Gate 8

Workshops of the World

23 February 2016

Gate 8 studio members

Gate 8 studio members

This is the first in a series on the “places behind what we make”. In partnership with Workshops of the World, Garland will feature collective spaces that have evolved as hives of creativity and production. These workshops help sustain the fabric of our cities and towns, providing architects, designers and retailers with skillfully-made and artfully conceived works. Let’s learn about the people who inhabit them and how they work together.

Gate 8

Adelaide is home to many flourishing workshops, such as Gray Street Workshop, George Street Workshop, Fontanelle, Tooth and Nail, Brick and Mortar, Cats in the Loft, Six Hands and Felt Space. Many in the workshops have learned their craft at the JamFactory.

Gate 8 evolved out of the Blue Pony glass workshop. It was established in 2007  by Jessica Loughlin and Deb Jones. Gate 8 Workshop is situated in a historic stone building that was originally a Baptist Church. The six inhabitants cover a wide range of processes: art, design, drawing, sandblasting, planning, meetings, glass casting, spray painting, cold working, metal work, graphics, great lunches, kiln forming, jewellery, end of the day beers, sanding, mold making, drilling, sawing, painting, concrete casting, planning and organising. For more details, see Facebook page and Instagram.

Every successful workshop has a set of shared rules, whether overt or implied. Workshops are inhabited by creative and productive individuals, often using expensive equipment that produce dirt, noise and danger.  How do they manage to get along?

Gate 8’s 10 commandments

  • Be nice to each other.
  • Like both kinds of music and be open to the other.
  • If a teammate has a dream help them realize it.
  • Meet rarely but at least quarterly.
  • Remember the more you put in, the more you get out.
  • Keep the beer fridge well stocked.
  • We are equal but nothing is ever equal.
  • Make it a priority to have a party, a dinner and lots of drinks.
  • That the whole is greater than the sum of its parts.
  • Don’t forget to be nice to each other.

And these are they…

Christine Cholewa

Christine Cholewa is an artist, maker and natural born organiser living in Adelaide, Australia. She works from her studio at Gate 8 Workshop in Thebarton. Christine’s practice includes exhibition work and design work. She also works collaboratively in CHEB art and design, creating public art.

Originally from Canada, Christine is the granddaughter of farmers, who migrated from Poland and Ukraine after the war. Growing up on a vegetable farm is one of her favourite childhood memories. She has been living in Adelaide for over a decade now and is still trying to master the accent.

Katrina Freene

I design and make a production range of jewellery from recycled biscuit tins and have been doing so for the last 10 or more years. I met the crew at Gate 8 Workshop through the JamFactory and feel very lucky to be a part of such an inspiring bunch of strong talented women. For me, sharing a creative space has been integral to my survival in this weirdo profession, it’s not so weirdo when everyone else is doing it.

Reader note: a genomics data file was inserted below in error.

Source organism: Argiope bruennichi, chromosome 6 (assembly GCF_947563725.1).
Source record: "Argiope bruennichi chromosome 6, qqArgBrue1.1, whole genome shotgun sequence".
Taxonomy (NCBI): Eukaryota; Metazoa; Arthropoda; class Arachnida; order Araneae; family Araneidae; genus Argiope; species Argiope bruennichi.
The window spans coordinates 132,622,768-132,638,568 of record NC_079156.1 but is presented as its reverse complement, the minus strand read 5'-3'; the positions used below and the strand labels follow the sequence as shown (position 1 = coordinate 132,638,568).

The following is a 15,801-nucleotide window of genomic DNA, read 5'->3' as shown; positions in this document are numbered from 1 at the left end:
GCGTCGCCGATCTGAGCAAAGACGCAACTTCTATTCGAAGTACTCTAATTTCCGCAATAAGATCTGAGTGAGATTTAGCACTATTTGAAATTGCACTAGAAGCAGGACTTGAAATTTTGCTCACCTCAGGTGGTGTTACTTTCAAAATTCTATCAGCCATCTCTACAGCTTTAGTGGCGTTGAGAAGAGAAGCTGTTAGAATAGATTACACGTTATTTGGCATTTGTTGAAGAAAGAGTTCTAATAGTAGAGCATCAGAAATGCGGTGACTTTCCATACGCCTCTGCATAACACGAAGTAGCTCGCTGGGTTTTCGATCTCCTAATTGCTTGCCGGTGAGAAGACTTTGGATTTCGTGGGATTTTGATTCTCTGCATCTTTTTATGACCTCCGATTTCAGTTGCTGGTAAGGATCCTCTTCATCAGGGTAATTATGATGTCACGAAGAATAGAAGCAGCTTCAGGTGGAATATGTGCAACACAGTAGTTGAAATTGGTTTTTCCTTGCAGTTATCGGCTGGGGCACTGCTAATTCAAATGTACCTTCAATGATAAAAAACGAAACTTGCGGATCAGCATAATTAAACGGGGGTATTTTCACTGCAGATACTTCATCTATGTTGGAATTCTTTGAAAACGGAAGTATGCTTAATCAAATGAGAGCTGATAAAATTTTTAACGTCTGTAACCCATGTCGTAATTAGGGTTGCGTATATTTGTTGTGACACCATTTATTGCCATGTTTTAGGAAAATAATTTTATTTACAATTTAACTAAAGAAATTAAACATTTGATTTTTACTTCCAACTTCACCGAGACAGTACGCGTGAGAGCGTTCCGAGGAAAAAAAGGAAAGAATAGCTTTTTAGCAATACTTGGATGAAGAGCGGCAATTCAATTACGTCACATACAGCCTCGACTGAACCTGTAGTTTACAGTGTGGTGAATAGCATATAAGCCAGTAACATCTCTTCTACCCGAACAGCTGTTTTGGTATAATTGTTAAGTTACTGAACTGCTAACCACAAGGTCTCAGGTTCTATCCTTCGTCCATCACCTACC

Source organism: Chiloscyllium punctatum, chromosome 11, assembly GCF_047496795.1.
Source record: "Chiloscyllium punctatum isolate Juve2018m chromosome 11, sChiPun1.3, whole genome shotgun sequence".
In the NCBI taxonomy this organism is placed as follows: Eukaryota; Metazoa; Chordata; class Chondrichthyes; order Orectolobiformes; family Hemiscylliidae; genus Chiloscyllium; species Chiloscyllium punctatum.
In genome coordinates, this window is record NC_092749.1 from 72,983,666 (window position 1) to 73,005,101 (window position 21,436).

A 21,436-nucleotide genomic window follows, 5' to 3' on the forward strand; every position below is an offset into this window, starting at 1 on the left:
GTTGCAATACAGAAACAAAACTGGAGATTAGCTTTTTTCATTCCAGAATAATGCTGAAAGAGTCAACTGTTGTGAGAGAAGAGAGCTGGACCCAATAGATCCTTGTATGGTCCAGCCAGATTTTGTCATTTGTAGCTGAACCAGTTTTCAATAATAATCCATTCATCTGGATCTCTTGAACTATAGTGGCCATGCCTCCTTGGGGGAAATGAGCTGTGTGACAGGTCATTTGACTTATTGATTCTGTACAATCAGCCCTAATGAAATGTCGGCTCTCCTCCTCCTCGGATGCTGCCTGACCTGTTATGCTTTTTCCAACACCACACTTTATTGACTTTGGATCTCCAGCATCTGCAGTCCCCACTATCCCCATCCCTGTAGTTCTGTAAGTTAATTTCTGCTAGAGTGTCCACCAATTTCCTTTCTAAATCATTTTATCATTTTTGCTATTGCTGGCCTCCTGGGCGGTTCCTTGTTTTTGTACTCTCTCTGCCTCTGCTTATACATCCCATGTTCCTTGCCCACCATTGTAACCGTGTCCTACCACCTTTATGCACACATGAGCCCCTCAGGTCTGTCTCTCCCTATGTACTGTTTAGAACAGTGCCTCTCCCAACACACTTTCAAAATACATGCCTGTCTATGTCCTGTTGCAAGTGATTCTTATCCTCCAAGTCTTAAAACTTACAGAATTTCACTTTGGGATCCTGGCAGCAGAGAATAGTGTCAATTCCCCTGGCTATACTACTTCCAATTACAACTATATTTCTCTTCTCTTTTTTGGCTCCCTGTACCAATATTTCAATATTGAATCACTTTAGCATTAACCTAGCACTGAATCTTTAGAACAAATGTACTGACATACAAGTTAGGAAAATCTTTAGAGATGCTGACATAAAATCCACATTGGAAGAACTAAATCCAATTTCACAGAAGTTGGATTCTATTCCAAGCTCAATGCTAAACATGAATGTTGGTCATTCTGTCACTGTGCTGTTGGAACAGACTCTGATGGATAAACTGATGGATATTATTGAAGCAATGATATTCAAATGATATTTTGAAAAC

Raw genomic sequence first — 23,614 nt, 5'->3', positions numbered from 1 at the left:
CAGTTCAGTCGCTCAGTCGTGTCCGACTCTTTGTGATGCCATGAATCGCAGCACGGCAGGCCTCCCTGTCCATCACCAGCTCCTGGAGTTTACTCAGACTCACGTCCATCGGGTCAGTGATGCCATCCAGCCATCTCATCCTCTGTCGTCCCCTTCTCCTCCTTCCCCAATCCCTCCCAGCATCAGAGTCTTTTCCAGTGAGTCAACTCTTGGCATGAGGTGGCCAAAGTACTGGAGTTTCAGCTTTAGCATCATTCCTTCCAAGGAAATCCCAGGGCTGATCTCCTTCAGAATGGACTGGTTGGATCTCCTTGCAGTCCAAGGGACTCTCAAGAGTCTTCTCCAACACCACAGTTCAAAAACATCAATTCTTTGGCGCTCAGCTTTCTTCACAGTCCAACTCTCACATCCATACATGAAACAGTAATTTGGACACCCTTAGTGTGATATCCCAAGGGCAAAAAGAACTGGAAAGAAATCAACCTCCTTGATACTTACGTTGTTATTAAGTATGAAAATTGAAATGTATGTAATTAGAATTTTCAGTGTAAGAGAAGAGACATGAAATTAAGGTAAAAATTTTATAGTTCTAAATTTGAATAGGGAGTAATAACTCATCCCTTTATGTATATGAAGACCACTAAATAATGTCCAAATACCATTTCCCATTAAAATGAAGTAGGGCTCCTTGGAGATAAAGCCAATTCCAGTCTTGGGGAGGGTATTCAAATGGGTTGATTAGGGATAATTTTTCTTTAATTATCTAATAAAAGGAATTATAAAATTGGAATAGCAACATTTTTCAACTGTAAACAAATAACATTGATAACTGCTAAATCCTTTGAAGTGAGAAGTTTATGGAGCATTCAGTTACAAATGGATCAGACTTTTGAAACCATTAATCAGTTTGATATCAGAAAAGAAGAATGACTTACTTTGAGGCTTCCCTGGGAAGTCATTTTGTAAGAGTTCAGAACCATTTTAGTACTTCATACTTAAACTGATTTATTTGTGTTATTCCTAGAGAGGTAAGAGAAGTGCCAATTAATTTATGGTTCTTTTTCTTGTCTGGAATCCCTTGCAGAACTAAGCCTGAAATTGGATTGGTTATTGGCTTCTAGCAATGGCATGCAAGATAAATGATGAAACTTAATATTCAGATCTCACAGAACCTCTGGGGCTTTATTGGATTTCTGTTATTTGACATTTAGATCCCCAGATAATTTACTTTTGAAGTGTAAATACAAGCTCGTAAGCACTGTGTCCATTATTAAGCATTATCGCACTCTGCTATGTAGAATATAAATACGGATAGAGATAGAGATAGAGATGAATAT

Rachel Harris

‘Graphic Designer’ is a term that seems too narrow to explain Rachel Harris, founder of Bit Scribbly Design. Her forays into a wide breadth of creative endeavours include public art, environmental and exhibition design, branding, photography, installation, illustration and video work. 

Deb Jones

I work from gate 8 Workshop with 5 of my friends. Being in a group workshop stops you from being lonely. We’ve been running for about 10 years now and have a pretty good workshop set up.

Any advice would be to put everything on wheels and if you want to be truly happy own at least one shipping container.

Jessica Loughlin

WOW .. I have been making stuff out of glass for 18 years now.  Most of the work I make is for exhibition and I am still hooked on the same ideas as when I first started back in 1998! and that is my fascination with the beauty of emptiness.  Personally my main driver of making is to prompt a kind of meditative reverie that is influenced by the wide open spaces of the Australian landscape. A studio is my most important tool to make work. It not just provides the space, but also the atmosphere and inspiration, all which affect the work.  I have worked in two group workshops, first ‘blue pony’ which was set up as a glass studio, and now Gate 8 Workshop. I relish both the interaction with my different studio mates and their work and also having the whole space to yourself – the perfect balance for my practice.

Lauren Simeoni

I have a ‘pod’ in the main workshop filled with frou frou to keep me warm (the glass girls were all born in a barn!). I love working with these artists because we all work on varied projects other than our crafty field—i.e. public art, installations, within art/education institutions. And we also share a family-type philosophy that if one artist is really inspired to create, or work on a particular project we will help support them to the best we can.

They support my mess.

I’m often working on a few ‘unnatural’ exhibitiony + workshop type projects at a time. At the moment I’m experimenting with larger sculptural pieces; combining artificial foliage with natural plant specimens.

I rarely sit at a proper jewellery bench anymore, but have a few benches with delicious collections of crap that I fiddle with. I forget how cold metal is when I go to work with it, after I’ve been melting plastic aquatic plants and threading sequins.

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